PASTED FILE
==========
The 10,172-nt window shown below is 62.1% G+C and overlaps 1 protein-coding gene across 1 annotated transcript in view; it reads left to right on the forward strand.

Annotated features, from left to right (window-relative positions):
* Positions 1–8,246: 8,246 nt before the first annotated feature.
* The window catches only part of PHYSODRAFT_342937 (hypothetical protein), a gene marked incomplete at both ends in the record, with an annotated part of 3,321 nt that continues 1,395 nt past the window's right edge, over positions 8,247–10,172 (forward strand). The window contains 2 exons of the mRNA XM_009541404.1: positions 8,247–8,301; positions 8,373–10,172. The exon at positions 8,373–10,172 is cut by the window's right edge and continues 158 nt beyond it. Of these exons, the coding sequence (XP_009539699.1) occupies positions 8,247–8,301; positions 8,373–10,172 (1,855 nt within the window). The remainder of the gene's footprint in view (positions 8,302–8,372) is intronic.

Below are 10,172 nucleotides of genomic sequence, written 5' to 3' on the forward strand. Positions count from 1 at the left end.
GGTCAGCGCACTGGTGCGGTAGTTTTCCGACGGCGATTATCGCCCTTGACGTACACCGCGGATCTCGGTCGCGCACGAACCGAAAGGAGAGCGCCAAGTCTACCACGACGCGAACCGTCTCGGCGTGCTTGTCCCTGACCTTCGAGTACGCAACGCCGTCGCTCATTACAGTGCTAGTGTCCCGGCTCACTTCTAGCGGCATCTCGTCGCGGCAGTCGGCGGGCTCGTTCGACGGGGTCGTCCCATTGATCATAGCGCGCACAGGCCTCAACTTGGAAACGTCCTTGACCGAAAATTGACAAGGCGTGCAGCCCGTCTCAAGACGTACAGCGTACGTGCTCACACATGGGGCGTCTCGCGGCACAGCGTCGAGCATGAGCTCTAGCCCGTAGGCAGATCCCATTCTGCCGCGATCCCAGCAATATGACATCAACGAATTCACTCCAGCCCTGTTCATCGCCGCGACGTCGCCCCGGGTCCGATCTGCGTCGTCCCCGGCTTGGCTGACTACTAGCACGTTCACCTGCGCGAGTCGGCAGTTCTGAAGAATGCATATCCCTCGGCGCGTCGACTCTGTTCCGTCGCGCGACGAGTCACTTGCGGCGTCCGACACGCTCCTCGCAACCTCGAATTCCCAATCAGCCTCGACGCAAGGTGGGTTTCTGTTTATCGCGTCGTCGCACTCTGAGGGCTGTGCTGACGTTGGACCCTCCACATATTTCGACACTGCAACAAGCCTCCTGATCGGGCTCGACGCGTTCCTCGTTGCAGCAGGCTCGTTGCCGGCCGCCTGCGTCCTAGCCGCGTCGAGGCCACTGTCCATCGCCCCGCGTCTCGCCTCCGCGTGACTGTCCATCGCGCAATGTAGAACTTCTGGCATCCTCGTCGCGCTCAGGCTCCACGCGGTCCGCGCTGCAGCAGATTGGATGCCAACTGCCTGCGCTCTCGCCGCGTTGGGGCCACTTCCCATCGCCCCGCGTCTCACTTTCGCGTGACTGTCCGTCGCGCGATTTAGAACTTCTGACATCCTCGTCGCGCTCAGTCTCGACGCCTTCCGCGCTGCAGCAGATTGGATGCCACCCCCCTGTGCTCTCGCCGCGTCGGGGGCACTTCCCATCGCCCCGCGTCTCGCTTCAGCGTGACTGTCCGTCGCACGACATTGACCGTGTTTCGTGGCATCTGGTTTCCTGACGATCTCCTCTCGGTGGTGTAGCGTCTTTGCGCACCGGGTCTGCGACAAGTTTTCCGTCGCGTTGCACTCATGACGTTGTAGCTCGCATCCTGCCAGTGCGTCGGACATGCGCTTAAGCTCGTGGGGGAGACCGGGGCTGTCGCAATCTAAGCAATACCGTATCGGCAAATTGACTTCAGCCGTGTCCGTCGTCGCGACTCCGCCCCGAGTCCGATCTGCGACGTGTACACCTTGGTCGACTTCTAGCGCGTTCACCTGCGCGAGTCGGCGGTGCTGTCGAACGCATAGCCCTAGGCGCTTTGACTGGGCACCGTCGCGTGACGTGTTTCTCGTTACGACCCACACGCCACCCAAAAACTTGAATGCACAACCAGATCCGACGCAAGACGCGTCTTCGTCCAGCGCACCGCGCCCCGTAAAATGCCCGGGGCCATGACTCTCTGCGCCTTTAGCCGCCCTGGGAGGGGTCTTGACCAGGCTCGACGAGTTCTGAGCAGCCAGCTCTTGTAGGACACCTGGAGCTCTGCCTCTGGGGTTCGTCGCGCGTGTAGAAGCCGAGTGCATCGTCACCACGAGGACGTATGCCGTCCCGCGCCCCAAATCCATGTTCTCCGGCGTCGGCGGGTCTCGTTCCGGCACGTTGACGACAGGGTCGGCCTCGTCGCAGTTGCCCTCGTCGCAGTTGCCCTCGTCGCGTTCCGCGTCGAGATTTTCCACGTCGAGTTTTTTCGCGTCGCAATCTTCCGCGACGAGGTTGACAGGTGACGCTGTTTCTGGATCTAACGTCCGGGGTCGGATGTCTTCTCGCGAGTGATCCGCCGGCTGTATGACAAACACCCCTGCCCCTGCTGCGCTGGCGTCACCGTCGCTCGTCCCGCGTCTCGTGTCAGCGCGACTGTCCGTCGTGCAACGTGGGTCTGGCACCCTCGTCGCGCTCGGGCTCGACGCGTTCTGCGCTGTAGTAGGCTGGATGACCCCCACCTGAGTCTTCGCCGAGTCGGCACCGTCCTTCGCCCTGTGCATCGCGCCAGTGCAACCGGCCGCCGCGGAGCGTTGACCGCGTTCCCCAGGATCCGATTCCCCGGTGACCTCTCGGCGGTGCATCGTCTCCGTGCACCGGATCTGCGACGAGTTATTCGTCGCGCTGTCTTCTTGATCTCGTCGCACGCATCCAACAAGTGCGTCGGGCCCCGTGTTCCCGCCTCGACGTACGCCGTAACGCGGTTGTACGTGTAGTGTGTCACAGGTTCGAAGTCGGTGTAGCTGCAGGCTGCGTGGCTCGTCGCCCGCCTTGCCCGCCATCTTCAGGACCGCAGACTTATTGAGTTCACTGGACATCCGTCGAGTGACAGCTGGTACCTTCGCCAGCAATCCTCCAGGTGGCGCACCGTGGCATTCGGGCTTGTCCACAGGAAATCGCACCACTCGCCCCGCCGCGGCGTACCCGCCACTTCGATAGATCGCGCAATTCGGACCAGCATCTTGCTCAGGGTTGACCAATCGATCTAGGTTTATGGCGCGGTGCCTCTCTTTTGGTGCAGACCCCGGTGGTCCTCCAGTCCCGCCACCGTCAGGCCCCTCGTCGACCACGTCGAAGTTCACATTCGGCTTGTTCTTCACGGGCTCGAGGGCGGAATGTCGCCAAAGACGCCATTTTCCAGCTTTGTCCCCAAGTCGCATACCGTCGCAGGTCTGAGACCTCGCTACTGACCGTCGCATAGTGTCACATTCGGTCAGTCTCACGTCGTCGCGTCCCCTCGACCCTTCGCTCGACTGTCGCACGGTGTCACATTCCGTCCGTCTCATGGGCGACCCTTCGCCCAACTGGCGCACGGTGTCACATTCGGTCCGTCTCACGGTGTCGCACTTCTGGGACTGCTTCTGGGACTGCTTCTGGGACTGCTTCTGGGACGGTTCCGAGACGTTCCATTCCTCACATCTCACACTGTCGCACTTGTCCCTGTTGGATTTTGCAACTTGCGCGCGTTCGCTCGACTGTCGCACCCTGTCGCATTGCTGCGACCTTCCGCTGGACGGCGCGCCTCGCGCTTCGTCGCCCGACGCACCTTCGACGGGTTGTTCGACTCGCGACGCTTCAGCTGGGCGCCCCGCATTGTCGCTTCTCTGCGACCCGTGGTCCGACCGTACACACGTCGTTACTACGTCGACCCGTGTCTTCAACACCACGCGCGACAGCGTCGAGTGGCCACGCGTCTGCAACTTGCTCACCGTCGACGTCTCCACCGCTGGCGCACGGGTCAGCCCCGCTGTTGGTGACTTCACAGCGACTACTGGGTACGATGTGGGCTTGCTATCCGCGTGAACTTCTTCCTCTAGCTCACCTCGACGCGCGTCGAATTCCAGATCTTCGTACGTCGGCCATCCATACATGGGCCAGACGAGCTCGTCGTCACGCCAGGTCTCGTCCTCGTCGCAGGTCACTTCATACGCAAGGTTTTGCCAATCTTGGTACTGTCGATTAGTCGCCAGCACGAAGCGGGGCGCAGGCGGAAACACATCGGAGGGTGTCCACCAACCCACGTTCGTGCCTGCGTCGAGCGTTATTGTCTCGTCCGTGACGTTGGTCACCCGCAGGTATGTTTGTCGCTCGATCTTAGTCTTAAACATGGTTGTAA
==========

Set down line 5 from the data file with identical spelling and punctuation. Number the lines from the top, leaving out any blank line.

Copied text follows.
Below are 10,172 nucleotides of genomic sequence, written 5' to 3' on the forward strand. Positions count from 1 at the left end.